Omega-3 fatty acids boost anti-inflammatory activity in the body, again reducing DoMS. They also bring a whole host of health benefits: preventing coronary heart disease, asthma, Alzheimer’s disease, and dementia among others. I make it a point to make salmon or tuna a part of my meal at least 4 times a week.
Proper nutrition throughout the day is more important than your protein shake or whatever gimmicky health food you are consuming to meet your fitness goals. Think about it – a protein shake gives you about 25g of protein. Based 2.2g of protein per pound of body weight for bodybuilders, an average person weighing 70kg will be consuming up to 165g of protein a day. That means your protein shake constitutes just above 15% of your daily nutrition – not the biggest factor influencing your recovery.
Drink Plenty of Water
Water plays important roles in the process of muscle building, and makes up about 80% of your muscle cells by mass. How can you build muscle without this vital ingredient? A good rule for physically active people is about 43 mL/kg of water a day.
What’s more, water may actually help you look better. Personally, I take 3.5L of plain water (excluding coffee/tea/juices) at 75kg body weight rationed throughout the day.
If you don’t know how much to drink, ask MyoTrigger’s Water Walter for a recommendation!
Get More Than ‘Enough’ Sleep
Contrary to what you might think, muscle growth doesn’t take place in the gym. Most of your muscle gains are made during sleep.
Sleep is the time when our body recovers from the day’s damages, chemically and physically. Heard of the infamous Human Growth Hormone (HGH) that professional bodybuilders use as a steroid? HGH is actually naturally produced in our body and most of it is produced during sleep. HGH is the primary hormone that stimulates growth, whether in adolescents’ growth spurts or in synthesising new muscle. So yes, by sleeping more, you are in effect naturally ‘doping’, which is perfectly healthy. What’s more, adequate sleep actually boosts metabolism and burns fat. If you are physically active, you should sleep more than the minimum 7 hours as you have more to recover from. I make it a personal goal to get 8 hours of sleep a day, although I always fall short. Professional athletes can sleep up to 10 hours a day.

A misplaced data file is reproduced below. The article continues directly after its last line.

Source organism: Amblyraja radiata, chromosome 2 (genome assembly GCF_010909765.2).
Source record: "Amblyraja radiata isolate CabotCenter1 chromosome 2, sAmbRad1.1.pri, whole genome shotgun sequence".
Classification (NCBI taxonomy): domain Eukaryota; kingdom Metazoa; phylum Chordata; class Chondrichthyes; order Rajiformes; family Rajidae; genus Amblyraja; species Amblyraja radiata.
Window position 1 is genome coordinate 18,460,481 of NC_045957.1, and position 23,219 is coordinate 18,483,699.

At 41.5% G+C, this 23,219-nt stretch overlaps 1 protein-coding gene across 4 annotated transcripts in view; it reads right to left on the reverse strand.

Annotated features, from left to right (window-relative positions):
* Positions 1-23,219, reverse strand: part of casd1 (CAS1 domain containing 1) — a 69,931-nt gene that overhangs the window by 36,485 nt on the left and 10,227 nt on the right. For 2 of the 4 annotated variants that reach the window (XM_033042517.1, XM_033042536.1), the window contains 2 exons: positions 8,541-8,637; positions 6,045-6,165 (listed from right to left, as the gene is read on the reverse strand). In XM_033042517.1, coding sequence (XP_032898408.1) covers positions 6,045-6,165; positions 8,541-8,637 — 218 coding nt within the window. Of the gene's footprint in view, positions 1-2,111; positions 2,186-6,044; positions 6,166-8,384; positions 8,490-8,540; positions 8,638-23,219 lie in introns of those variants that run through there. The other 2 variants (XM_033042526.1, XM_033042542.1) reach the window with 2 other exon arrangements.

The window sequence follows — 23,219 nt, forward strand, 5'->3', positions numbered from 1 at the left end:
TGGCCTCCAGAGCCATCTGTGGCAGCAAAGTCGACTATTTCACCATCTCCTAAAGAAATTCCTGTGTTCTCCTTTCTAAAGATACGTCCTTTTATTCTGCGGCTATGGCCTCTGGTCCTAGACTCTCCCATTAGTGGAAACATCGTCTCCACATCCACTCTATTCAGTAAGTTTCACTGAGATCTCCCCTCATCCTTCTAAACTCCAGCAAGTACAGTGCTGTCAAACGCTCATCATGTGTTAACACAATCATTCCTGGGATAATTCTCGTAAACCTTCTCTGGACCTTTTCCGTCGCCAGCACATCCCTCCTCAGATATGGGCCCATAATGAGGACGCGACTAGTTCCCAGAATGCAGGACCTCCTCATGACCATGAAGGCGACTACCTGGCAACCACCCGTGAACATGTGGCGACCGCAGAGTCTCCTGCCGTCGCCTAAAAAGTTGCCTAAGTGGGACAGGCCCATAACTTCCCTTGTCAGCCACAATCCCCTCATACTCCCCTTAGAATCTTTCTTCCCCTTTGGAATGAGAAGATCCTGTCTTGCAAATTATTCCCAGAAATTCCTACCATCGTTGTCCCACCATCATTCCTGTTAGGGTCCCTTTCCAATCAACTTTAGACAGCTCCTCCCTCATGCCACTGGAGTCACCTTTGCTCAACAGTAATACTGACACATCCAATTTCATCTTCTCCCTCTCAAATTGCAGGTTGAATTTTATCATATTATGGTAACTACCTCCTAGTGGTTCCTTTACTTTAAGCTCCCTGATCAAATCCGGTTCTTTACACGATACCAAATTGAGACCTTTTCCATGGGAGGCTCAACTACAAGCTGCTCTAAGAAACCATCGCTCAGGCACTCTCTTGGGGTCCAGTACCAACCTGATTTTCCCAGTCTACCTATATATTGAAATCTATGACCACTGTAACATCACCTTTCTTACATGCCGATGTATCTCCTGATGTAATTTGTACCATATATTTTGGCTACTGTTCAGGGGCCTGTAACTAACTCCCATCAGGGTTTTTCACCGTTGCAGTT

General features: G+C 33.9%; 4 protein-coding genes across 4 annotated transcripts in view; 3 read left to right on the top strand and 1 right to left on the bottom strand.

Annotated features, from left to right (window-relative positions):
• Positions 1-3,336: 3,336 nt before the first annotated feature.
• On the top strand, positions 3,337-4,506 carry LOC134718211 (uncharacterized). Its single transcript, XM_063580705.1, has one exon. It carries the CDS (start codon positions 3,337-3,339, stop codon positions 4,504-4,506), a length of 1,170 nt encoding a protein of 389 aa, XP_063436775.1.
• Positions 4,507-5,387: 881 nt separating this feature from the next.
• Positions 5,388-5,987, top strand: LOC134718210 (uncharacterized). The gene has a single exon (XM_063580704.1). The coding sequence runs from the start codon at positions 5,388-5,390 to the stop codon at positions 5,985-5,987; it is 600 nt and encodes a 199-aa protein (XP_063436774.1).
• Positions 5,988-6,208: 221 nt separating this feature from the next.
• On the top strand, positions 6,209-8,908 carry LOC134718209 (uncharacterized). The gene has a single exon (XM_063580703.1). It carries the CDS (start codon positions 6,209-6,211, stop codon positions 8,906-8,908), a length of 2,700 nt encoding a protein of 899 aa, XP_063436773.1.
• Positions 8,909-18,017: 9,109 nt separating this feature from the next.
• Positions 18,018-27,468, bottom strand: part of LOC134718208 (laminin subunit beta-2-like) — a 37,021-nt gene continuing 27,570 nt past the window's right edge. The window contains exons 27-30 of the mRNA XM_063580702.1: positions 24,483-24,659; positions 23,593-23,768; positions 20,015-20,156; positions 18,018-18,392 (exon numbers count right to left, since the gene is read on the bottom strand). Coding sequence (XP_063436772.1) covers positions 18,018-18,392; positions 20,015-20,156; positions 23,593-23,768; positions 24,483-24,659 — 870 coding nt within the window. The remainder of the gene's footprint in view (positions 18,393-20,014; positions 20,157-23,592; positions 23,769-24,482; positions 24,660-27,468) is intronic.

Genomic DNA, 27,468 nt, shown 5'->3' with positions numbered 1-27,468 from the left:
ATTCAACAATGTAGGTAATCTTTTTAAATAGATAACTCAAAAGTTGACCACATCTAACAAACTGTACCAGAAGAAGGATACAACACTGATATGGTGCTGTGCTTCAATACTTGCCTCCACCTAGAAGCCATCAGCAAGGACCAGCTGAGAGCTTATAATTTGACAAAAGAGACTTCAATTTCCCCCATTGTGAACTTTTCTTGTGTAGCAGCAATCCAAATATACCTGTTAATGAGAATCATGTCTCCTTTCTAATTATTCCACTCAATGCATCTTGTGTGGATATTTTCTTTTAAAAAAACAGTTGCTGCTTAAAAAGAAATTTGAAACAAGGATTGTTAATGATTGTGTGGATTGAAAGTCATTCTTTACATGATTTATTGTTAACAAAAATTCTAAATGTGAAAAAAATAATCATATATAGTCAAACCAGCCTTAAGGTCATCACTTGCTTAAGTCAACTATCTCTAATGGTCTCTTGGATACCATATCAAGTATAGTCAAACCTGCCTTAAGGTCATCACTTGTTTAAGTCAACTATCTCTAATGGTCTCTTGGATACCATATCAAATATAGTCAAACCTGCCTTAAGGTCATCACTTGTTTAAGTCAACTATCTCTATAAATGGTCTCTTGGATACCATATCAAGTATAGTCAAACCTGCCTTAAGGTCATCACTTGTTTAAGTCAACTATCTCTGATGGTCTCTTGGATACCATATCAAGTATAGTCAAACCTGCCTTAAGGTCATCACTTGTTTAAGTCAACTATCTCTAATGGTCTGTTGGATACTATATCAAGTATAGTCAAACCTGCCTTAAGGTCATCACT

The quality, not just the quantity, of sleep matters as well. HGH is secreted during Stage 3 of the sleep cycle. This is the deepest part of your sleep and it takes about 45 minutes to get here. That means getting awakened every 10 minutes will not do much for your recovery. Studies have also found people who do not follow the usual sleep pattern to produce less HGH even if they sleep the same amount of time e.g people working night shifts. This is due to our biological body clock called the Circadian rhythm, which cannot be entirely recalibrated.